Saturday, November 6, 2010

The New Room


Dear philosophers, I get sad when I think.
Is it the same with you? --Charles Simic

The office in our house is largely second-hand, cast-off or leftover. It's my favorite room in the house.

Our girls call it "The New Room," because it's been assembled and arranged more recently than the rest of the house.

Maybe our lives are the same--overlapping circles of being cast off or jettisoning parts and people and coming together with new-to-us stories and people who are their own cast-offs. But the way we come together, the intersection of it all makes it, us, new.

We watched Toy Story 3 last night. We'd seen it in the theater but the girls wanted to see it again. There's a montage in the beginning, home movies that show Andy and his toys growing from elementary school to college age. Aside: despite getting older, I often feel like the toys who stay the same over time, I rarely feel like I've grown up.

I'm a sucker for storylines or songs or photos that show kids growing older or father-daughter relationships. My heart swells to the point where I'm 2.4 seconds from sobbing over that shit.

Anna is eight and cares about brand names, while Ava at five is concerned only with colors and cuteness. Their vocabulary and expressions, body movements seem to change daily. It's awesome. It's gut-wrenching.

This passage of time stuff. Most of the time I am cool with it. I can embrace it. I love my life more at 38 than I did at 28 or 18, and I dug it then.

It makes my existence to watch and be a part of the girls growing and laughing and beaming happy. At the same time I follow the thread to us being kids and my parents going through this and my parents being kids and their parents going through this and I know/knew their parents and three out of four of them are dead now and... Fuck!!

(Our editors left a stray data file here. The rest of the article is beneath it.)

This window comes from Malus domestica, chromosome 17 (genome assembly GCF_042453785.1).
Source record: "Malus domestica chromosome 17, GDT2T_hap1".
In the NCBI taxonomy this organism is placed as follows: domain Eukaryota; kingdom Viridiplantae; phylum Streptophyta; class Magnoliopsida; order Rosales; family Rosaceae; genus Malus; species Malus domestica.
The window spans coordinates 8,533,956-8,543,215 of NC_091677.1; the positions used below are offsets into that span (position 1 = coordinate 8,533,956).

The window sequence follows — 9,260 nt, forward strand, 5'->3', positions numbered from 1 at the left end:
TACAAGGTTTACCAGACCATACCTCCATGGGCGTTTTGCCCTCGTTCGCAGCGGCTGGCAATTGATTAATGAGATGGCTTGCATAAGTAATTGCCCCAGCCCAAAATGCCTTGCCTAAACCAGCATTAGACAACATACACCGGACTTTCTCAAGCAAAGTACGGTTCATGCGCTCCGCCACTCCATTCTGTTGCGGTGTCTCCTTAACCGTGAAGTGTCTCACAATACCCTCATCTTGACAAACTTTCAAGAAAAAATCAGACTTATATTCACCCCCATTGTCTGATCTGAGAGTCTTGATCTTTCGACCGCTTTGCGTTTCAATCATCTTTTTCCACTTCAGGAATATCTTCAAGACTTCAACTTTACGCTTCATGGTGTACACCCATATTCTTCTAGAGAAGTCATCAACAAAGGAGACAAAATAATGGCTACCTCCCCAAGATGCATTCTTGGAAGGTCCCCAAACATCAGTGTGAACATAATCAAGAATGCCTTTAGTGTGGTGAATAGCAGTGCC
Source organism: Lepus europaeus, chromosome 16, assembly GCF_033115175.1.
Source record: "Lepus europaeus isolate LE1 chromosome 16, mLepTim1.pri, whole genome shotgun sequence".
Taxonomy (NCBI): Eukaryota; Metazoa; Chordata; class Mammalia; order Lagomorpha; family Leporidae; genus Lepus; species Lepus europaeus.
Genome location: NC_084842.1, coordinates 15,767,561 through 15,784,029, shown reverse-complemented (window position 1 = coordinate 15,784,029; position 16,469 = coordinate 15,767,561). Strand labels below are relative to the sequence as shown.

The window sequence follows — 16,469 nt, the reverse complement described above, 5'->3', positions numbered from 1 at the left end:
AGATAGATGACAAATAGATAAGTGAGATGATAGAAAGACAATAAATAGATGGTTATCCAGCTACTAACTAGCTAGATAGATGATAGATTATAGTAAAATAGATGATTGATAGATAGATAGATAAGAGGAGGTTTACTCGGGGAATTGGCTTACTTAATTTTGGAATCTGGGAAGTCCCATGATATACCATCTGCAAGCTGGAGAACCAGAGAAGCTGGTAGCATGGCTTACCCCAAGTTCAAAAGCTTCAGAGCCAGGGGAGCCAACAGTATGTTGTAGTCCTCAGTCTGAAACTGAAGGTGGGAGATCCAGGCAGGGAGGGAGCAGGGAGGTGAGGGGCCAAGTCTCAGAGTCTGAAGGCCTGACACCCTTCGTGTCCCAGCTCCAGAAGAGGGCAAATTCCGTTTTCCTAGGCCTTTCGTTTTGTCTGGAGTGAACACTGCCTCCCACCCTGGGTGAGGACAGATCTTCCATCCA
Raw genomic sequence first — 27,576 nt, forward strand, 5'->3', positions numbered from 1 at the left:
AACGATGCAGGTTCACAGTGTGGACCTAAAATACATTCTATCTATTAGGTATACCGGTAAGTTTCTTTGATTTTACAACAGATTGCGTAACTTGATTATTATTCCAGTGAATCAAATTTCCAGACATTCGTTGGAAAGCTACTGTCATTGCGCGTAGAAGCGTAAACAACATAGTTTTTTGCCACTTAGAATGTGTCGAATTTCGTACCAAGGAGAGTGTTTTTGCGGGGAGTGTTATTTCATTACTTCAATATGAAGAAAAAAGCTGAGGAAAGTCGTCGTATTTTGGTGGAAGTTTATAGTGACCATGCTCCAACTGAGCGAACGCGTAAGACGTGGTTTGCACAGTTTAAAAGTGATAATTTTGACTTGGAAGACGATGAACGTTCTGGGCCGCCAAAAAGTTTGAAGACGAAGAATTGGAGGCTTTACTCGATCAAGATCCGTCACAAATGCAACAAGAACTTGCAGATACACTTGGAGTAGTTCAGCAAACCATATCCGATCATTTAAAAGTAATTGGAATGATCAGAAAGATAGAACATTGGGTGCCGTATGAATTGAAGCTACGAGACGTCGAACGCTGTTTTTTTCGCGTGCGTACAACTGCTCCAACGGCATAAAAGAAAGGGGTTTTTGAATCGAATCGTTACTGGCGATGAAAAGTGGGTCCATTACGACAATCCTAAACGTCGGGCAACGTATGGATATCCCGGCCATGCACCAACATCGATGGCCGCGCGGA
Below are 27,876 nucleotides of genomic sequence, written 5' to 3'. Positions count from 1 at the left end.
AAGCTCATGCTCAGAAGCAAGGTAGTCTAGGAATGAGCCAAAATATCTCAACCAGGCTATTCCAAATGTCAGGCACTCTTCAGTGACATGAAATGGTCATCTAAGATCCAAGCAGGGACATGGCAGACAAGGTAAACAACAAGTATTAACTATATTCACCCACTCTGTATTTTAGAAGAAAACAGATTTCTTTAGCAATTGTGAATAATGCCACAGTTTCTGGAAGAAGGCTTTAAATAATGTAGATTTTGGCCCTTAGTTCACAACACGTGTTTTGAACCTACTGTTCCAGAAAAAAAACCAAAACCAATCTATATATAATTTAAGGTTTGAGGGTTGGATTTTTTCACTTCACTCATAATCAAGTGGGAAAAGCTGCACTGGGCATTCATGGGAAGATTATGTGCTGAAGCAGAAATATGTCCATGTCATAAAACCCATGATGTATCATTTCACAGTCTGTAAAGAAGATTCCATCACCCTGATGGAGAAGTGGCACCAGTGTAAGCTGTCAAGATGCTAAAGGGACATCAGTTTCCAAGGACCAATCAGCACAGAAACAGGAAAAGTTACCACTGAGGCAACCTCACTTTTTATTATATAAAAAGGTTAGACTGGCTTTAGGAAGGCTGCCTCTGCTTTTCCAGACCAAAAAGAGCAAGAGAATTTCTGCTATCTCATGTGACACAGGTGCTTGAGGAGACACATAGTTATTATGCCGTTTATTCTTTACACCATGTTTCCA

I'm not often taken in that direction, but that's where thinking leads sometimes. Logical-emotional-existential thinking when you're sitting in "the New Room," looking at your bookshelf that once held your Betamax tapes of Star Wars and your old little league games.

Dear philosophers, I get sad when I think.
Is it the same with you?

3 comments:

Runners on Trails said...

You are sounding like me, Mike. i'm glad you wrote about your moment in the "new room" where you had privelege to reflect and feel the emotion constantly running through our lives. You seemed to experience it, watch it run through you, then let it keep going; and that's a great thing. there'd be something wrong with you if you didn't get choked up a little with the things that ran before your mind in the "new room". Good on ya, bloke.

stephen bardsley said...

MV, Great post! I said to Joshua last night, now that fall ball (baseball) is over, we dont get our US time. He and Jacob seem to grow by the day! Joshua said this week that is sucks getting older, Yeah no shit! He's 11,LOL. Good on ya, bloke. Bards

Johnny Scrappleseed said...

My son turns 18 months old this week and in the midst of the joy he brings to us daily -- the laughter like I've never known, the inside jokes I couldn't have fathomed sharing with an pre-language human -- I've already had moments of panic that it's going by too fast.

When I first envisioned becoming a father, although I knew I'd be "good with kids," I imagined I'd be eager to reach the phase where we could hold conversations.

Instead I find myself reluctant to see any of the current phases pass. (Well, except throwing food on the floor, etc.)